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Abstract submitted for oral presentation at the
EUMETSAT conveference, 21-25 September 2008, Bath.

An alert system for volcanic SO2 emissions using satellite measurements

Jos van Geffen, Michel Van Roozendael (1)
Pieter Valks, Meike Rix (2)
Ronald van der A (3)
Pierre Coheur, Cathy Clerbaux (4)
(1) BIRA-IASB, Brussels, Belgium
(2) DLR, Oberpfaffenhofen, Germany
(3) KNMI, De Bilt, The Netherlands
(4) ULB, Brussels, Belgium

Volcanic eruptions pose a major threat to human health and safety. Local population is primarily affected by lava and pyroclastic flows. Finer ash particles can be a threat further away from the volcano, depending on the elevation of the volcanic cloud. Ash reaching high altitudes can be transported over large distances before descending to the ground. Ash high up in the atmosphere is also a hazard to aviation, ranging from obstruction pilot views and clogging aircraft sensors to disruption the engines.

Apart from ash (aerosols), volcanic eruptions also release a number of trace gases into the atmosphere. The most important of these after water vapour and CO2 is sulphur dioxide (SO2), which is readily measurable with modern sensors. Since the background level of SO2 (away from sources) is negligible, the presence of SO2 is a tell-tale sign of possible volcanic activity (or anthropogenic activity, the location of which is usually well-known). SO2 itself is also a hazard to aviation, as it reacts with water to form sulphuric acid (H2SO4), which is highly corrosive and may lead to sulphate deposits in aircraft engines.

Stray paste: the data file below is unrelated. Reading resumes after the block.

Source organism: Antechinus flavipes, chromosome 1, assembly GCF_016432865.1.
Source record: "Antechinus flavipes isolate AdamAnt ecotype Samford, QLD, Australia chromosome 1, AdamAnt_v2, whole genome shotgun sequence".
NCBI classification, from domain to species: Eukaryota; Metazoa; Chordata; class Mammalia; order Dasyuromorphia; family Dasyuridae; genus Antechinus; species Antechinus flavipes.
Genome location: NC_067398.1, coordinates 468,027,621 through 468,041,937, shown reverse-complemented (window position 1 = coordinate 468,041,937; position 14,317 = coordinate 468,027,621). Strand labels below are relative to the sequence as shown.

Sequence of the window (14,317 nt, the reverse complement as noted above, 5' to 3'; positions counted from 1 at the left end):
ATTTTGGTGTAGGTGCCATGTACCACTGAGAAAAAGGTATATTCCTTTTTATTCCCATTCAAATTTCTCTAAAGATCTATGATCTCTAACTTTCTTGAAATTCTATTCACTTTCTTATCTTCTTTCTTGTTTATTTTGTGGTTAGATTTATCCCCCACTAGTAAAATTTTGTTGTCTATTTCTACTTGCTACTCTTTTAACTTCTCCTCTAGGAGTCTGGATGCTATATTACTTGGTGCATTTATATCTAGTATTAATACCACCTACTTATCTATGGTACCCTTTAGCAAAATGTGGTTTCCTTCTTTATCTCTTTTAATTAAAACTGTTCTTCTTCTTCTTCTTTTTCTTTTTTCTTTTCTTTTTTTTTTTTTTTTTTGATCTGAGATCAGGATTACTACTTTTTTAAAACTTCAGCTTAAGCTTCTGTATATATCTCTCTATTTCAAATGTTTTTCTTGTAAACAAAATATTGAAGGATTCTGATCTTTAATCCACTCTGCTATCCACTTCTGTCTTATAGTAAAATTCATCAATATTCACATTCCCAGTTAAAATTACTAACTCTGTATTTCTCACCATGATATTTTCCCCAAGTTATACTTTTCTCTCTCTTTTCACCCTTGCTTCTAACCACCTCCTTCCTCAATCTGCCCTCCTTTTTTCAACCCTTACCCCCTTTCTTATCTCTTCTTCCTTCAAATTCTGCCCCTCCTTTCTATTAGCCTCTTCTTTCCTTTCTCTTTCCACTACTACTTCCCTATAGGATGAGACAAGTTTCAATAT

Monitoring of SO2 concentrations on a global scale from satellite, with an automated notification of exceptional concentrations of SO2, can therefore be very useful, in particular since not all volcanoes are monitored well on a regular basis.

SO2 is measured from satellite by UV/Visible (GOME-2, SCIAMACHY and OMI) and IR (IASI) instruments, thus providing several data points during the day (all instruments) and an additional one during the night (IASI). Though IASI is less sensitive than UV/Visible instruments to SO2 close to the surface, it has the potential of providing information on the vertical distribution of the SO2. The added use of forward and backward particle trajectory analysis in case of an alert can aid in determining the origin of the volcanic cloud and its future motion.

The alert service is primarily designed to support the Volcanic Ash Advisory Centres (VAACs) in their official task to gather information on volcanic clouds. On the basis of this, the VAACs issue advice and alerts to airline and air traffic control organisations on the possible danger of volcanic clouds. Other users of the service are, for example, local Volcanic Observatories.

The presentation will give a description of the alert system and a number of examples.

Website for alert service and data archive:

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